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As it happenedended1605725541

UK climate plan: Boris Johnson’s ‘green industrial revolution’ labelled ‘inadequate’

Follow the latest updates

Sam Hancock,Jane Dalton
Wednesday 18 November 2020 18:52 GMT
Ban on new petrol and diesel vehicles brought forward to 2030

Boris Johnson’s new 10-point climate action plan, which he launched on Tuesday evening, has been labelled “inadequate”, with some critics suggesting responses to the emergency have been stronger in European countries such as France and Germany.

Green Party co-leader Sian Berry tweeted to say the strategy was “inadequate”, and shadow secretary of state for energy and climate change, Ed Miliband, said: “The funding in the government's long-awaited 10-point plan doesn't remotely meet the scale of what’s needed … it pales in comparison to the tens of billions committed by France and Germany”.

Meanwhile, Joe Biden is being called out for handing one of the Democratic Party’s top recipients of fossil fuel industry money a top White House position - focusing in part on climate issues.

Representative Cedric Richmond, a Democrat from Louisiana, has received about £256,500 from donors in the oil and gas industry in his time. He has also repeatedly broken with Democrats on major climate and environmental votes.

See below for how our live coverage unfolded.


Biden under fire for giving fossil fuel ally top job

Joe Biden is being called out for handing one of the Democratic Party’s top recipients of fossil fuel industry money a top White House position focusing in part on climate issues.

Representative Cedric Richmond, a Democrat from Louisiana, will lead the White House Office of Public Engagement, where Politico reports he is “expected to serve as a liaison with the business community and climate change activists”.

During his 10 years in Congress, Mr Richmond has received roughly $341,000 (£256,505) from donors in the oil and gas industry — the 5th highest total among House Democrats, according to reports in the Daily Poster. The sum includes corporate political action committee donations of $40,000 (£30,089) from oil giant ExxonMobil.

Mr Richmond has also repeatedly broken with Democrats on major climate and environmental votes. During the climate crisis that has battered Louisiana (his home state has seven of the 10 most air-polluted census tracts in the country), he has joined with Republicans to vote to increase fossil fuel exports and promote pipeline development. He also voted against Democratic legislation to place pollution limits on fracking.

“Cedric Richmond has taken big money from the fossil fuel industry, cosied up w/oil and gas, & stayed silent while polluters poisoned his own community,” the Sunrise Movement, a grassroots group pushing for a Green New Deal, wrote on Twitter on Tuesday. “How will young people & frontline communities trust our voices will be heard louder than Big Oil in a @JoeBiden administration?”

Mr Biden has promised a $1.7tn (£1.3tn) plan to combat climate change, and his making the climate crisis one of his campaign’s top priorities is thought to be a major reason he won the presidential election.  

The president-elect is yet to comment on the backlash surrounding Mr Richmond’s appointment.

Sam Hancock18 November 2020 10:20

England’s largest grey seal colony to welcome 4,000-strong baby boom

It’s not all bad news as the largest grey seal colony in England is expecting a major baby boom of 4,000 new arrivals this year, the National Trust has said.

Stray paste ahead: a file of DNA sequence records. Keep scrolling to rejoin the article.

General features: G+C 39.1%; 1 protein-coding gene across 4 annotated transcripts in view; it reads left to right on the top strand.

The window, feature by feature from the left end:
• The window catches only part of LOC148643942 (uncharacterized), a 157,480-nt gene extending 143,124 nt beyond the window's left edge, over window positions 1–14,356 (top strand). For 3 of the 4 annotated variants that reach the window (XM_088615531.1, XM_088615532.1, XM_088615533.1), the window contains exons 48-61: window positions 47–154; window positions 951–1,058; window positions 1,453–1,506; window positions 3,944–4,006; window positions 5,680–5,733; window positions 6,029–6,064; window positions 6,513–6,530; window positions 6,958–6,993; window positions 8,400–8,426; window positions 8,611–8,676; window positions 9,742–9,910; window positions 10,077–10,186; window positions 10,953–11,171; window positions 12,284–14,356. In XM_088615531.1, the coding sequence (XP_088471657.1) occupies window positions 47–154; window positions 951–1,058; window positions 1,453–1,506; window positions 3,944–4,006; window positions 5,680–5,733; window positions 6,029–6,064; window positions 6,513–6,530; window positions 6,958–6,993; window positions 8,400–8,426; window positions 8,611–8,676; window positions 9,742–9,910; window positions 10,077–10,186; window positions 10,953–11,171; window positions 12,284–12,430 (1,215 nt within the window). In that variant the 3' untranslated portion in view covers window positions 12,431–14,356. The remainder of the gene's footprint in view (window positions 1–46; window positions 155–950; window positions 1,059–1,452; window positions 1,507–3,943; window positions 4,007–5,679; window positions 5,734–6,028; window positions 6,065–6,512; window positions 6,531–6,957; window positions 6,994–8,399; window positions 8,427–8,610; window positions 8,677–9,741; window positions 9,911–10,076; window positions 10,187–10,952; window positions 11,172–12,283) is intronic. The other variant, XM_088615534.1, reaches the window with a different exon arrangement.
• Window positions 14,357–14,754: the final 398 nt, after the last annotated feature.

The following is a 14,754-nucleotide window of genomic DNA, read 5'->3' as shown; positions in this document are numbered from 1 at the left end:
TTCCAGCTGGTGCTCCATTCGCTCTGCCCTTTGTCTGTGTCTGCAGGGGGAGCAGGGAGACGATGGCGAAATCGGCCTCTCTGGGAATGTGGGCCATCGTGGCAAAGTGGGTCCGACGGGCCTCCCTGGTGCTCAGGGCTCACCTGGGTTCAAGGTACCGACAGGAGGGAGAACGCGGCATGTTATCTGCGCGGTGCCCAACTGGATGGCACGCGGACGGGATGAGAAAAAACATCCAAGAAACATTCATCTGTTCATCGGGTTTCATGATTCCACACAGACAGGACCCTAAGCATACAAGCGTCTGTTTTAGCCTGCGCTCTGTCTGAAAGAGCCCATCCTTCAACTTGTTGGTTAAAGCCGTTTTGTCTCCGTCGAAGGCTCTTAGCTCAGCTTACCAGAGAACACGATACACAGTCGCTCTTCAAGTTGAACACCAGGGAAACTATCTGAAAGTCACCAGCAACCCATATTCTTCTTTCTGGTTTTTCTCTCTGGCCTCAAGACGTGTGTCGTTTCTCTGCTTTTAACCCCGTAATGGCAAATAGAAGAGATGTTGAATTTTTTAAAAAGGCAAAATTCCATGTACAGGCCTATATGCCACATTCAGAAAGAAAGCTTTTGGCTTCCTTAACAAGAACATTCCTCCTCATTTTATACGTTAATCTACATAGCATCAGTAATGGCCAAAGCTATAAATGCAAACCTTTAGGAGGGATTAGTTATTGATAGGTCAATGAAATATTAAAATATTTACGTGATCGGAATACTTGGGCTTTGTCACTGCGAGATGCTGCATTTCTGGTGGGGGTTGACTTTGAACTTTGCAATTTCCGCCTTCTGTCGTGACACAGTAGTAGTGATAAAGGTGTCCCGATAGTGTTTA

Rangers monitoring the colony at Blakeney National Nature Reserve in Norfolk are having to rethink the way they count the numbers of pups born at the breeding ground due to how much it is growing.

Low levels of disturbance and mortality of the pups at the site in the first few weeks of life gave the colony its best chance at increasing numbers, reports Kate Ng:

Largest grey seal colony in England to welcome 4,000-strong baby boom

Colony’s exponential growth prompts National Trust to update method of counting pups

Sam Hancock18 November 2020 10:40

Dalmatian pelicans could return to British skies after 2,000 years

The Independent’s Harry Cockburn has been investigating whether Dalmatian pelicans - the largest pelican species in the world - could be brought back to the UK after they were hunted to extinction during the Roman occupation of Britain.

The government, The Woodland Trusts and the RSPB have said they could support it “in principle”, but only if the rewilding process is carried out carefully. 

Read the fascinating report here:

One of the world’s largest flying birds could return to UK under ambitious rewilding plans

Hunted to extinction in Britain during the Roman occupation, species with wingspan rivalling the largest albatrosses could soon be back

Sam Hancock18 November 2020 11:20

How UK’s ban of fossil-fuel vehicles compares to other countries

The UK will ban the sale of new petrol and diesel cars and vans from 2030, five years earlier than previously planned, as part of what Boris Johnson is calling a “green revolution” to cut emissions to net zero by 2050.

Britain last year became the first G7 country to set in law a net zero emission target by 2050, which will require momentous changes in the way Britons travel, use energy and eat.

Here’s how the move compares to other countries or regions that have previously pitched the idea of banning fossil-fuel based vehicles:

United States

California will ban the sale of new gasoline-powered passenger cars and trucks starting in 2035, the state’s governor Gavin Newsom said in September.


The Canadian province of Quebec said this week it would ban the sale of new gasoline-powered passenger cars from 2035.

European Union

EU environment ministers struck a deal on 23 October to make the bloc’s 2050 net zero emissions target legally binding, but left a decision on a 2030 emissions-cutting target for leaders to discuss in December.


German cities started to introduce bans on older diesel vehicles that emit higher amounts of pollutants than from late 2018. 


Norway, which relies heavily on oil and gas revenues, aims to become the world's first country to end the sale of fossil fuel-powered cars, setting a 2025 deadline. Fully electric vehicles now make up about 60 per cent of monthly sales in Norway.